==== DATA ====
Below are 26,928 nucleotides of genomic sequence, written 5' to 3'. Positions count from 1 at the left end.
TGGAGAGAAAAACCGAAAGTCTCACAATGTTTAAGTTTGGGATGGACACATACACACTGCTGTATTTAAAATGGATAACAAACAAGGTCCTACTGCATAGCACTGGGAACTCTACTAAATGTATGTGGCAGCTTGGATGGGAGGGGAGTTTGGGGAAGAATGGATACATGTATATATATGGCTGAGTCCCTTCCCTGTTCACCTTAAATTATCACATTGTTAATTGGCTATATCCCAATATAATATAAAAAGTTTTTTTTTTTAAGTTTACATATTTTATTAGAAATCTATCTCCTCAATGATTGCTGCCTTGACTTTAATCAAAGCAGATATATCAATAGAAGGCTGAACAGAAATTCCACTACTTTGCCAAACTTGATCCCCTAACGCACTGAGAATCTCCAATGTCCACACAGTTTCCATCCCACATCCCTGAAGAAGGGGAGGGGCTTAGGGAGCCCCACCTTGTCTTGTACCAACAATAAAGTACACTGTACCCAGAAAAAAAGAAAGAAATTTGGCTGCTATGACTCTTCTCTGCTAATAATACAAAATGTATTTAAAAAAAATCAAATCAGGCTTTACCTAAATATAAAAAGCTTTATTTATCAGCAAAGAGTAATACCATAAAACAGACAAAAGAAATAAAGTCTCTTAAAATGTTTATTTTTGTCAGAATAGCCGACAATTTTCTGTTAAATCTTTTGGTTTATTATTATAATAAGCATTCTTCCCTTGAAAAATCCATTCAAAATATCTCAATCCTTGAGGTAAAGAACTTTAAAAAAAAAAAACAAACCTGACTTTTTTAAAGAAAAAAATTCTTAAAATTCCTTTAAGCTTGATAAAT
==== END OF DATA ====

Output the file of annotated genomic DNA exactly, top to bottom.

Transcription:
Below are 26,928 nucleotides of genomic sequence, written 5' to 3'. Positions count from 1 at the left end.
TGGAGAGAAAAACCGAAAGTCTCACAATGTTTAAGTTTGGGATGGACACATACACACTGCTGTATTTAAAATGGATAACAAACAAGGTCCTACTGCATAGCACTGGGAACTCTACTAAATGTATGTGGCAGCTTGGATGGGAGGGGAGTTTGGGGAAGAATGGATACATGTATATATATGGCTGAGTCCCTTCCCTGTTCACCTTAAATTATCACATTGTTAATTGGCTATATCCCAATATAATATAAAAAGTTTTTTTTTTTAAGTTTACATATTTTATTAGAAATCTATCTCCTCAATGATTGCTGCCTTGACTTTAATCAAAGCAGATATATCAATAGAAGGCTGAACAGAAATTCCACTACTTTGCCAAACTTGATCCCCTAACGCACTGAGAATCTCCAATGTCCACACAGTTTCCATCCCACATCCCTGAAGAAGGGGAGGGGCTTAGGGAGCCCCACCTTGTCTTGTACCAACAATAAAGTACACTGTACCCAGAAAAAAAGAAAGAAATTTGGCTGCTATGACTCTTCTCTGCTAATAATACAAAATGTATTTAAAAAAAATCAAATCAGGCTTTACCTAAATATAAAAAGCTTTATTTATCAGCAAAGAGTAATACCATAAAACAGACAAAAGAAATAAAGTCTCTTAAAATGTTTATTTTTGTCAGAATAGCCGACAATTTTCTGTTAAATCTTTTGGTTTATTATTATAATAAGCATTCTTCCCTTGAAAAATCCATTCAAAATATCTCAATCCTTGAGGTAAAGAACTTTAAAAAAAAAAAACAAACCTGACTTTTTTAAAGAAAAAAATTCTTAAAATTCCTTTAAGCTTGATAAAT